As long as I’m posting on climate change, let me note three numbers that recently surfaced in that regard:
- 1. 400 (ppm)
- 2. 98.4 (%)
- 3. Minus 4.2 (%)
Each of these numbers moves the “center of probability” of how climate change is proceeding significantly – but each is really a confirmation of what we should have known already.
Number 1: 400 ppm
This one is perhaps the most widely known – it’s the time a couple of weeks ago when the Mauna Loa record of carbon in the atmosphere reached 400 ppm for the first time since ML started recording in 1950, and almost certainly for the first time in the last 3 million years – when carbon content in the atmosphere was headed in the opposite direction, i.e., down.
What is notable about this event is that had we been doing even a slightly improved job of dealing with carbon emissions, that event would have occurred in 2014 or even in 2015. Because we did things like shift economic activity to places like China with lagging mitigation strategies, slight decreases in US and somewhat more substantial decreases in European emissions translated into much larger jumps in the last two years in overall emissions. And so, what this number really tells us is that with the possible exception of Europe, “business as usual” translates into overall acceleration of carbon emissions and thus of climate change.
Number 2: 98.4%
For years, the one survey on the subject said that 97% of published climate scientists find that human-caused climate change is real – which any good climate scientist should be able to conclude for themselves, without the need for “safety in numbers.” That, in turn, raised the question: what about the remaining 3%?
Well, a follow-up survey is providing the answer to that. Some of that 3% has been persuaded (which raises the question of why they needed persuading in the first place). While the most widely quoted figure from the follow-on study says 97.1% now conclude human-caused climate change is what it’s all about, that represents an average over the years; in fact, 98.4% of published climate scientists now see climate change as real, significant, and effectively human-caused. The 3% are going away.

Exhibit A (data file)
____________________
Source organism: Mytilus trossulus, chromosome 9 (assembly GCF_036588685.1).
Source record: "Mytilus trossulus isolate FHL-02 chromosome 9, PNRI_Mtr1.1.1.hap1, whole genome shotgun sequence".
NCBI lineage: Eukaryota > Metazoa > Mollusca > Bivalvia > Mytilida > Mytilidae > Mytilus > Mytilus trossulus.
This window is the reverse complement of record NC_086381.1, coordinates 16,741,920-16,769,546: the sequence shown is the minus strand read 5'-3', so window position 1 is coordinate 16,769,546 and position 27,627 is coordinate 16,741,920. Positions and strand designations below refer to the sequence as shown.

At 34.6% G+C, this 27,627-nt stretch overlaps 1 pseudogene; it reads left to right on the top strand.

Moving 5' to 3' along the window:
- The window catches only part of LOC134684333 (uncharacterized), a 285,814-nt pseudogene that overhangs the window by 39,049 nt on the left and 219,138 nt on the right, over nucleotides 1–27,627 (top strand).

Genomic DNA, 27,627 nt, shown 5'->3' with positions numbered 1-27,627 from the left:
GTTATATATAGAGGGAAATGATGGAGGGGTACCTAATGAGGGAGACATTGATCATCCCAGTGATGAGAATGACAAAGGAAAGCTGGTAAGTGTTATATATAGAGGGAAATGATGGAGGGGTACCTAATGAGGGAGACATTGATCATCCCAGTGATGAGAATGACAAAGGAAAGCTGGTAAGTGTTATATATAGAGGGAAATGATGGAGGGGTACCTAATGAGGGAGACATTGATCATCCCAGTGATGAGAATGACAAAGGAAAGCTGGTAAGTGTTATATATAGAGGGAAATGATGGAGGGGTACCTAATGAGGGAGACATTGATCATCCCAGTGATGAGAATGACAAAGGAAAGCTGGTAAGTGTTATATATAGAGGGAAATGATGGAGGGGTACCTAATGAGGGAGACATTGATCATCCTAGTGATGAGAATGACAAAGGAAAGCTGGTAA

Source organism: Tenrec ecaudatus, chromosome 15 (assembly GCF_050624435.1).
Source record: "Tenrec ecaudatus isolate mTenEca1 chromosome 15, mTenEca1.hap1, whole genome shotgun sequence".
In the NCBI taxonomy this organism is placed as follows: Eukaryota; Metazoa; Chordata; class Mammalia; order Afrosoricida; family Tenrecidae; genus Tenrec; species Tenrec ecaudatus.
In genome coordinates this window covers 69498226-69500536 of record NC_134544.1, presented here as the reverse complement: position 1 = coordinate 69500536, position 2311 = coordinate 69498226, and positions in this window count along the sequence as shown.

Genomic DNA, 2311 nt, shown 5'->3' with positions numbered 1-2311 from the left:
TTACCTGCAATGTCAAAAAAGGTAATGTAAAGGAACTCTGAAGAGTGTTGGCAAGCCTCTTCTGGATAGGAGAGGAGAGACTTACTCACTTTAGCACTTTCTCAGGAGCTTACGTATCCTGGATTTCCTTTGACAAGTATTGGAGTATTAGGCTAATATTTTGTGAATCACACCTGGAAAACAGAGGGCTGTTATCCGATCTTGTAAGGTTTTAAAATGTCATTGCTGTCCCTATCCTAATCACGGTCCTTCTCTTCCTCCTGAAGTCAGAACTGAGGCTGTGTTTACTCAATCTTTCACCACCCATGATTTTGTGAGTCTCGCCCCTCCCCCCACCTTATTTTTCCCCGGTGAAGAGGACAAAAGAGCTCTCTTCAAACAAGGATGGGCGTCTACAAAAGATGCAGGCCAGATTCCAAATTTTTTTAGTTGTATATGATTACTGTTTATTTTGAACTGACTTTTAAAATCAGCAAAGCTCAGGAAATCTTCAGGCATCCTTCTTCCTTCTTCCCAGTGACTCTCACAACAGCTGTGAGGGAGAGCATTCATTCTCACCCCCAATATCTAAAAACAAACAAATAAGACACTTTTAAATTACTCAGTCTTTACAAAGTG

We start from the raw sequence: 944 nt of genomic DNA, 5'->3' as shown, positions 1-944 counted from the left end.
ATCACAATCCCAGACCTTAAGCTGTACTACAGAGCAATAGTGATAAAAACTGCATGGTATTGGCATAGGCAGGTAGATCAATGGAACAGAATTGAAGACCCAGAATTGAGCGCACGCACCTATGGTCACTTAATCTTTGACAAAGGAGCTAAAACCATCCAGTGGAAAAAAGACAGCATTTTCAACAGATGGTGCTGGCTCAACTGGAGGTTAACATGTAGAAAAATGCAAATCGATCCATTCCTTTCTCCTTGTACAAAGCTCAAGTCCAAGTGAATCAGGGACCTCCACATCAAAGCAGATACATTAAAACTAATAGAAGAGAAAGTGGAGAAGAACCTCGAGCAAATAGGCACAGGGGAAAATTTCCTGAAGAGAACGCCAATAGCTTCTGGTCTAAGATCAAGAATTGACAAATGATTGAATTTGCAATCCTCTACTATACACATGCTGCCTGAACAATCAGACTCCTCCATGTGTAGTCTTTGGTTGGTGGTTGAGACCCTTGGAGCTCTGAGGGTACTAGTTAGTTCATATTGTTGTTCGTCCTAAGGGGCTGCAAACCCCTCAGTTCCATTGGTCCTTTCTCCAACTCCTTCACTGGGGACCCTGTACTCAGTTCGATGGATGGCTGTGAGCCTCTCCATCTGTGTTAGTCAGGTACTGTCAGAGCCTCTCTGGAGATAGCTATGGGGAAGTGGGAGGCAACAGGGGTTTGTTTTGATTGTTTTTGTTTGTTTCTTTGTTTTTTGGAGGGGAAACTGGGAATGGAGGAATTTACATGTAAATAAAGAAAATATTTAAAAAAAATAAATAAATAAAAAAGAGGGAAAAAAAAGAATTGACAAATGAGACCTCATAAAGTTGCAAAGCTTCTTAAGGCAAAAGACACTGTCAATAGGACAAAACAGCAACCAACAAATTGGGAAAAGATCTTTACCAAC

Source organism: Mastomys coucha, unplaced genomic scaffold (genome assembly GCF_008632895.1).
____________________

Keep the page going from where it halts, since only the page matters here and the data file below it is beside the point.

I suppose this is good news, since some people seem to need convincing that reputable scientists do indeed see matters this way. But to me, rather, it is simply some of that 3% finally acting like scientists; in which case the next step is for them to join the chorus saying this is serious. And as any shred of support for climate denial continues to shrink, politicians may find themselves more uncomfortable in their belief that issues are balls to play with.
Number 3: -4.2 %
The sad fact about US emissions measurements is that (probably due to funding) incomplete measurements for a year that increasingly seem to understate them come out immediately, while the best estimates come out 1 ½ years later (in the case of 2011, in mid-2013). And now we know that 2011, instead of representing a 7% drop from the 2007 booming-economy high, is actually a 4.2% drop. Much of that, in turn, comes from a real drop in the economy – our actual use of carbon per unit of energy (i.e., a turn away from oil and gas) is only 3.2% down.
Again, this should have been understood – certainly, Joe Romm among others suggested this was going on. But we may anticipate that 2013, with its housing rebound, is going to wind up as close to an increase in carbon emissions in the US. And that means that there is no comfort in these US numbers, and no significant trend downwards as the economy recovers slightly. We are still squarely in the middle of “business as usual”. The urgency of doing something meaningful continues to increase. The number of numbers that people can use to justify doing nothing continues to decrease.
Who knows what it will take to spur effective action? Just know that excuses continue to get shabbier – even as the consequences of inaction that are already locked in get more dire.